Here to Help: Mrs. Currie-Rubin



Rachel Currie-Rubin might be the busiest person on campus. And yet, not many people know exactly what she does–or how much.

During the school day you can find Currie-Rubin covering all academic bases. Whether she’s helping students organize their week or prepare for a test, she stays incredibly busy assisting students.

Senior Max Livingston told The Willistonian, “If I need help on a subject and she cannot meet during the day she always makes time for me either after school or before school. Mrs. Currie-Rubin is always there to help me.”

Currie-Rubin’s office is on the first floor of the Schoolhouse. She works as an Academic Support Coordinator for Williston for kids from all upper school students. Currie-Rubin is also a Williston alum.

“Mrs. Currie-Rubin helps me with every subject,” junior Kate Holmes said. “She can understand any subject and is willing to learn the material to help you succeed.”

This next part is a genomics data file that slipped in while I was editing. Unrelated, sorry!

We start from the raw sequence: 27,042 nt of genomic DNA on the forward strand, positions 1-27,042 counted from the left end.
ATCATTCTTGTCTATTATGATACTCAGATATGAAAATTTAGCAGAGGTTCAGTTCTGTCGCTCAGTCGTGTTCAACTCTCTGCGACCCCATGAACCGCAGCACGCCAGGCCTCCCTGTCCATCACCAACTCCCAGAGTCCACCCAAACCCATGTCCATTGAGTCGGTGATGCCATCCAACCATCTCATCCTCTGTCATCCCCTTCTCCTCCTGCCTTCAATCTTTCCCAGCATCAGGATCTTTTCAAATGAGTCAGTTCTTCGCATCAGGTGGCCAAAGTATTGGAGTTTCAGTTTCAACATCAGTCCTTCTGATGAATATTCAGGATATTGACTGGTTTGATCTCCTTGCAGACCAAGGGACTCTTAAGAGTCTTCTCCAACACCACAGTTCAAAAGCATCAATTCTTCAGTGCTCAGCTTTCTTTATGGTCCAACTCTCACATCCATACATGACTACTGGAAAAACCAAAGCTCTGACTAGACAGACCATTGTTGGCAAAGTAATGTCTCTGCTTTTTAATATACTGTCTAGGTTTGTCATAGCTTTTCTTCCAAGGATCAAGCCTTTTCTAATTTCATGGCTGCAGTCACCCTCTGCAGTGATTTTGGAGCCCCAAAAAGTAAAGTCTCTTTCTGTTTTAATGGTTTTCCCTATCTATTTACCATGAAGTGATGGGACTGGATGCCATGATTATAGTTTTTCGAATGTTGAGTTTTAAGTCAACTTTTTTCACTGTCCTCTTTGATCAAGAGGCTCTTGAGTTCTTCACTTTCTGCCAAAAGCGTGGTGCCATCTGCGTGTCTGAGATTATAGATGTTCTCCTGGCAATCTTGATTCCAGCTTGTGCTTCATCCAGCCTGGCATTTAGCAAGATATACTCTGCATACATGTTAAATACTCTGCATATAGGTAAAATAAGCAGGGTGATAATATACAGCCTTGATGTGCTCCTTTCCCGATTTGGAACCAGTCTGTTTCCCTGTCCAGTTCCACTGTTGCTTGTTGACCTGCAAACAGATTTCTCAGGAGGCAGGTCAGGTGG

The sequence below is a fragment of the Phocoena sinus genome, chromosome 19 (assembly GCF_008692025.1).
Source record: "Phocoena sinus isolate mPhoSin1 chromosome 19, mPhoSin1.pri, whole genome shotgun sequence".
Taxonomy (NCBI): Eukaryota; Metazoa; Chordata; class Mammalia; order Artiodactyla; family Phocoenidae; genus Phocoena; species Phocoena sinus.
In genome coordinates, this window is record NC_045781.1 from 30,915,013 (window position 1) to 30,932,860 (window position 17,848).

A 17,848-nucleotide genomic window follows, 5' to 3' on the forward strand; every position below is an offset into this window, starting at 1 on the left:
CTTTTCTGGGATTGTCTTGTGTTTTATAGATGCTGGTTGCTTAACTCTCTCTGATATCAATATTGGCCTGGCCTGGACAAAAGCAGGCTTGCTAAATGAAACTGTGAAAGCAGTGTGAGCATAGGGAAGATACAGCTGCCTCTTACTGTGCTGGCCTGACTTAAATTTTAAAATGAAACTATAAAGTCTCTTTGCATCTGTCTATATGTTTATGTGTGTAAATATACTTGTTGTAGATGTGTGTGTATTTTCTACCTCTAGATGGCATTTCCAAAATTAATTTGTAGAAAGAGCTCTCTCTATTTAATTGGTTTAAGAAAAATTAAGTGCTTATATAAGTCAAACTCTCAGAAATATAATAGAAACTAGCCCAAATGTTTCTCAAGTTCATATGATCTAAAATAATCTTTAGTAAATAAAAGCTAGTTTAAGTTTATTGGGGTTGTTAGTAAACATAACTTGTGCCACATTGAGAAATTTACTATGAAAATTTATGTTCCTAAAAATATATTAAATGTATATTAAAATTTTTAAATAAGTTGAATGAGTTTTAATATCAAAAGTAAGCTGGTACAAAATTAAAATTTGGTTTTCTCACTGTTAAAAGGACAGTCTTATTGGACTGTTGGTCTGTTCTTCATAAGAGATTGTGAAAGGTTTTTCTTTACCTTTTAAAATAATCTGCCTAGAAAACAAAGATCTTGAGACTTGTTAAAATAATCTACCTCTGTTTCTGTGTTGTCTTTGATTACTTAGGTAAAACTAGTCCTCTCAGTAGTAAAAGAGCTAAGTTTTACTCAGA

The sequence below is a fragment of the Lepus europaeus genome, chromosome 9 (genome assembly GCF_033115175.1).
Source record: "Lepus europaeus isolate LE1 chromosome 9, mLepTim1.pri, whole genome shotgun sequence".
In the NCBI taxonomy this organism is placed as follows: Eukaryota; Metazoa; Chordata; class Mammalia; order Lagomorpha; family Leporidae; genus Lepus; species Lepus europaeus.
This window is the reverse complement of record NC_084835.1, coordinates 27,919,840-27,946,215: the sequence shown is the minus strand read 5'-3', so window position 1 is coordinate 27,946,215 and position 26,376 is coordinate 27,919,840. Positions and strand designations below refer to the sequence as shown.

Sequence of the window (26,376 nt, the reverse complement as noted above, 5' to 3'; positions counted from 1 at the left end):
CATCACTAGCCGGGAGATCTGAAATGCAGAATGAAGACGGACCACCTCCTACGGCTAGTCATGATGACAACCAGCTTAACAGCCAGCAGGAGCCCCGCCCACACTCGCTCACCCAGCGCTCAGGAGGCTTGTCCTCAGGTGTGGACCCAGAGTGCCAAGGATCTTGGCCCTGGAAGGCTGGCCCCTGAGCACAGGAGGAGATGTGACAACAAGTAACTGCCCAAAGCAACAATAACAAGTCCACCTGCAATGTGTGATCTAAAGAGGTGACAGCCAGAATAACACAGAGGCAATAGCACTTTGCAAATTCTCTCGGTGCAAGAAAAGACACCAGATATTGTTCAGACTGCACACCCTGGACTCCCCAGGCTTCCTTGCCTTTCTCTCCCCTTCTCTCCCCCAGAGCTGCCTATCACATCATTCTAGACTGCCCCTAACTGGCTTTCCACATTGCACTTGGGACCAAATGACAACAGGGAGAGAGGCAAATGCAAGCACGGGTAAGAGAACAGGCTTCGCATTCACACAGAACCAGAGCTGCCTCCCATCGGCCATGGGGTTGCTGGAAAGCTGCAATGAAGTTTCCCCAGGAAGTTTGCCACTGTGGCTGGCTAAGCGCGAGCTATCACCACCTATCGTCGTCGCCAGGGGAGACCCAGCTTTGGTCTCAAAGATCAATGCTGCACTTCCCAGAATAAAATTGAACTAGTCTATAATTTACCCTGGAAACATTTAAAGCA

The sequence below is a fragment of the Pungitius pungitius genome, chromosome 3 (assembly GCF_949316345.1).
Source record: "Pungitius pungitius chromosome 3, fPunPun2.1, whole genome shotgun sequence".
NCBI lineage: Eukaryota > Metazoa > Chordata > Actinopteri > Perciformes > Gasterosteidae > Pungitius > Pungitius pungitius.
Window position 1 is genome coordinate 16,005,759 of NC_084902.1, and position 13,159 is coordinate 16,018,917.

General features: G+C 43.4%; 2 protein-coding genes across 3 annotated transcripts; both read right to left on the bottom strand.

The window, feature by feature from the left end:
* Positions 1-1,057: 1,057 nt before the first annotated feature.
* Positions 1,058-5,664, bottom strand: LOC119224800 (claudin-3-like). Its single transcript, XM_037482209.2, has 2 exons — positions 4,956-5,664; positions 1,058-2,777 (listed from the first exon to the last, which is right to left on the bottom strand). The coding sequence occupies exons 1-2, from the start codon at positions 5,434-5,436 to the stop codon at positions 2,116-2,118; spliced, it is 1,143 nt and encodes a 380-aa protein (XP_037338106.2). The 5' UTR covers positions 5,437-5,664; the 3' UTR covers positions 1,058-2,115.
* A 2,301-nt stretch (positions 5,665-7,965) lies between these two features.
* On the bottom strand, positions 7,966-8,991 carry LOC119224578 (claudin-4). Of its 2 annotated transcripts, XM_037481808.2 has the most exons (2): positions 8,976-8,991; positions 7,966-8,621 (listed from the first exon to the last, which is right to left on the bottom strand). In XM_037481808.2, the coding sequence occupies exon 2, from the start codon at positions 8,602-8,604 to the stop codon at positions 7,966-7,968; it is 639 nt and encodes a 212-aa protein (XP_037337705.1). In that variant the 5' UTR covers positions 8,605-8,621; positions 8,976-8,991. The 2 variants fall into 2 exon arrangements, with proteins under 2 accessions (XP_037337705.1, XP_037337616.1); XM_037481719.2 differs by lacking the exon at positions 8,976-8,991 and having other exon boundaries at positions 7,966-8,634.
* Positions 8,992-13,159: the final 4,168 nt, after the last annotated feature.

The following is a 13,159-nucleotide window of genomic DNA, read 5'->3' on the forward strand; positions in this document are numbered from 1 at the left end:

She also teaches Child Development during second trimester. In the class, students go to Williston’s day care center and observe the children’s behavior.

At night, you can find Currie-Rubin in the middle school helping run Learning Academic Success, or LAS during study hall.

She explained, “LAS is for any students who needs a quiet place to get their work done and get help by tutors. LAS offers tutors from UMASS that come, they are in a tutoring class. It is part of their course work to come here.”

In the Winter, Currie-Rubin coaches JV Ice Hockey. During her time at Williston she played three years on JV as the goalie and her fourth year on varsity.

The first time she stepped on campus was in 1995. She started in 7th grade in the same Middle school that she spends her nights helping students. In 2001 she graduated and went to Ithaca college. She then continued to Harvard to get her Master’s degree and then went back to Harvard to get her Doctoral agree in Human development and education.

In high school she knew she had a strong passion for working with kids. She aspired to work with kids with autism and help them with their speech. Before coming to Williston, she helped teachers develop teaching skills and questions to better help their students learn better. Also, she worked at many schools and kids with disabilities.

Currie-Rubin also taught at Harvard. “I taught a class called Psychoeducational and I was teaching and conducting research but I really wanted to work with kids,” she said.

On top of her busy work schedule and being a dorm parent in Memorial East she enjoys running around with her three children, Leah, Ellie, and Molly.